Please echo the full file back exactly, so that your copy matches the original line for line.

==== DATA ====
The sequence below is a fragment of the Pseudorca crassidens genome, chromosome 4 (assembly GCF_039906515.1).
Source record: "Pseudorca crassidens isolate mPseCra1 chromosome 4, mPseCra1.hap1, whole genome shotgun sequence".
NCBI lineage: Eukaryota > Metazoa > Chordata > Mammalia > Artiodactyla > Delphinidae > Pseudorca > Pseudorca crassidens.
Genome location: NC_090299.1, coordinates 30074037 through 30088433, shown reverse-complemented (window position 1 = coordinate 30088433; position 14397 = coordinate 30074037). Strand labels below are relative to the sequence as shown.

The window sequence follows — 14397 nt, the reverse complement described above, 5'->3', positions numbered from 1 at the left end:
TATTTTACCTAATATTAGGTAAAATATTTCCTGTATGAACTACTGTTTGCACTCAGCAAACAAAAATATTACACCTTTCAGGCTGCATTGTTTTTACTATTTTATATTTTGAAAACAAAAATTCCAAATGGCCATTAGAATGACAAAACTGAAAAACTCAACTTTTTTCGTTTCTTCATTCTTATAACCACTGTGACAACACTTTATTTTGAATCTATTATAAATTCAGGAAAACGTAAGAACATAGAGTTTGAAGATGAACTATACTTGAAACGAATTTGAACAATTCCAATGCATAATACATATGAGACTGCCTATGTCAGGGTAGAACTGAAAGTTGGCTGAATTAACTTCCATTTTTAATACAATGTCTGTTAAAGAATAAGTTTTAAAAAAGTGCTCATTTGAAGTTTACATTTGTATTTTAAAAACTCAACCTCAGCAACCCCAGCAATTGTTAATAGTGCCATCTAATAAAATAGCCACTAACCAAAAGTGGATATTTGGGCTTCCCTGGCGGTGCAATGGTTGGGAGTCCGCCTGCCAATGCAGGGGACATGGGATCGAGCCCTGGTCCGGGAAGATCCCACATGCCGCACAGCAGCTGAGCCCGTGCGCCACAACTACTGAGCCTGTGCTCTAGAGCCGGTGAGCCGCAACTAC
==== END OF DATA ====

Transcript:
The sequence below is a fragment of the Pseudorca crassidens genome, chromosome 4 (assembly GCF_039906515.1).
Source record: "Pseudorca crassidens isolate mPseCra1 chromosome 4, mPseCra1.hap1, whole genome shotgun sequence".
NCBI lineage: Eukaryota > Metazoa > Chordata > Mammalia > Artiodactyla > Delphinidae > Pseudorca > Pseudorca crassidens.
Genome location: NC_090299.1, coordinates 30074037 through 30088433, shown reverse-complemented (window position 1 = coordinate 30088433; position 14397 = coordinate 30074037). Strand labels below are relative to the sequence as shown.

The window sequence follows — 14397 nt, the reverse complement described above, 5'->3', positions numbered from 1 at the left end:
TATTTTACCTAATATTAGGTAAAATATTTCCTGTATGAACTACTGTTTGCACTCAGCAAACAAAAATATTACACCTTTCAGGCTGCATTGTTTTTACTATTTTATATTTTGAAAACAAAAATTCCAAATGGCCATTAGAATGACAAAACTGAAAAACTCAACTTTTTTCGTTTCTTCATTCTTATAACCACTGTGACAACACTTTATTTTGAATCTATTATAAATTCAGGAAAACGTAAGAACATAGAGTTTGAAGATGAACTATACTTGAAACGAATTTGAACAATTCCAATGCATAATACATATGAGACTGCCTATGTCAGGGTAGAACTGAAAGTTGGCTGAATTAACTTCCATTTTTAATACAATGTCTGTTAAAGAATAAGTTTTAAAAAAGTGCTCATTTGAAGTTTACATTTGTATTTTAAAAACTCAACCTCAGCAACCCCAGCAATTGTTAATAGTGCCATCTAATAAAATAGCCACTAACCAAAAGTGGATATTTGGGCTTCCCTGGCGGTGCAATGGTTGGGAGTCCGCCTGCCAATGCAGGGGACATGGGATCGAGCCCTGGTCCGGGAAGATCCCACATGCCGCACAGCAGCTGAGCCCGTGCGCCACAACTACTGAGCCTGTGCTCTAGAGCCGGTGAGCCGCAACTAC